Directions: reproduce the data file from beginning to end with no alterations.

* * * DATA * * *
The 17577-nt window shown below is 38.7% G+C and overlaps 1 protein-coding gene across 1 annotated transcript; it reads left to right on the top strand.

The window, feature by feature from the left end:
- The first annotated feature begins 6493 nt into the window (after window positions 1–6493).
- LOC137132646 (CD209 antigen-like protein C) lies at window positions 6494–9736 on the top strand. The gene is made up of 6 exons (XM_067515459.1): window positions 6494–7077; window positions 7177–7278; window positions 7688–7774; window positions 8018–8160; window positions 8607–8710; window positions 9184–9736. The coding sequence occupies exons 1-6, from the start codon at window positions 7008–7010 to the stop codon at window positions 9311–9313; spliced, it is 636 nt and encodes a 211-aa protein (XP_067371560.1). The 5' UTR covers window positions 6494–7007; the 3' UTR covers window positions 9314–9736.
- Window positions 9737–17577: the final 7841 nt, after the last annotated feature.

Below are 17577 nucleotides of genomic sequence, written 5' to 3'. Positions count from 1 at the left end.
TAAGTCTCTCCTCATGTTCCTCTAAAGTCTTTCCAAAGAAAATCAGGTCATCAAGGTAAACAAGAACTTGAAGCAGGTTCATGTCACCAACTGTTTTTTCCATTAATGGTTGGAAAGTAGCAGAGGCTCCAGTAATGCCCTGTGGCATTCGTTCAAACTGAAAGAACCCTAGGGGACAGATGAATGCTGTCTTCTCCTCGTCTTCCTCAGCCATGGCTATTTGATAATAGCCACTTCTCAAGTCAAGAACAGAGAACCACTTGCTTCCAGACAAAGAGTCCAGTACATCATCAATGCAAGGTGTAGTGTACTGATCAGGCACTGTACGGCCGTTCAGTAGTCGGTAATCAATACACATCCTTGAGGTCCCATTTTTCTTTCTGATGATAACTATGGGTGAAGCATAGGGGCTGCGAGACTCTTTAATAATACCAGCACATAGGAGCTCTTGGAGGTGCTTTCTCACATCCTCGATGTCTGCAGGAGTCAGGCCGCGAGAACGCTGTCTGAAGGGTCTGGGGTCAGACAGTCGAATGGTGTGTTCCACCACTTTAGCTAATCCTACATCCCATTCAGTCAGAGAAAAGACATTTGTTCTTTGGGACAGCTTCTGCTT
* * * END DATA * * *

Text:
The 17577-nt window shown below is 38.7% G+C and overlaps 1 protein-coding gene across 1 annotated transcript; it reads left to right on the top strand.

The window, feature by feature from the left end:
- The first annotated feature begins 6493 nt into the window (after window positions 1–6493).
- LOC137132646 (CD209 antigen-like protein C) lies at window positions 6494–9736 on the top strand. The gene is made up of 6 exons (XM_067515459.1): window positions 6494–7077; window positions 7177–7278; window positions 7688–7774; window positions 8018–8160; window positions 8607–8710; window positions 9184–9736. The coding sequence occupies exons 1-6, from the start codon at window positions 7008–7010 to the stop codon at window positions 9311–9313; spliced, it is 636 nt and encodes a 211-aa protein (XP_067371560.1). The 5' UTR covers window positions 6494–7007; the 3' UTR covers window positions 9314–9736.
- Window positions 9737–17577: the final 7841 nt, after the last annotated feature.

Below are 17577 nucleotides of genomic sequence, written 5' to 3'. Positions count from 1 at the left end.
TAAGTCTCTCCTCATGTTCCTCTAAAGTCTTTCCAAAGAAAATCAGGTCATCAAGGTAAACAAGAACTTGAAGCAGGTTCATGTCACCAACTGTTTTTTCCATTAATGGTTGGAAAGTAGCAGAGGCTCCAGTAATGCCCTGTGGCATTCGTTCAAACTGAAAGAACCCTAGGGGACAGATGAATGCTGTCTTCTCCTCGTCTTCCTCAGCCATGGCTATTTGATAATAGCCACTTCTCAAGTCAAGAACAGAGAACCACTTGCTTCCAGACAAAGAGTCCAGTACATCATCAATGCAAGGTGTAGTGTACTGATCAGGCACTGTACGGCCGTTCAGTAGTCGGTAATCAATACACATCCTTGAGGTCCCATTTTTCTTTCTGATGATAACTATGGGTGAAGCATAGGGGCTGCGAGACTCTTTAATAATACCAGCACATAGGAGCTCTTGGAGGTGCTTTCTCACATCCTCGATGTCTGCAGGAGTCAGGCCGCGAGAACGCTGTCTGAAGGGTCTGGGGTCAGACAGTCGAATGGTGTGTTCCACCACTTTAGCTAATCCTACATCCCATTCAGTCAGAGAAAAGACATTTGTTCTTTGGGACAGCTTCTGCTT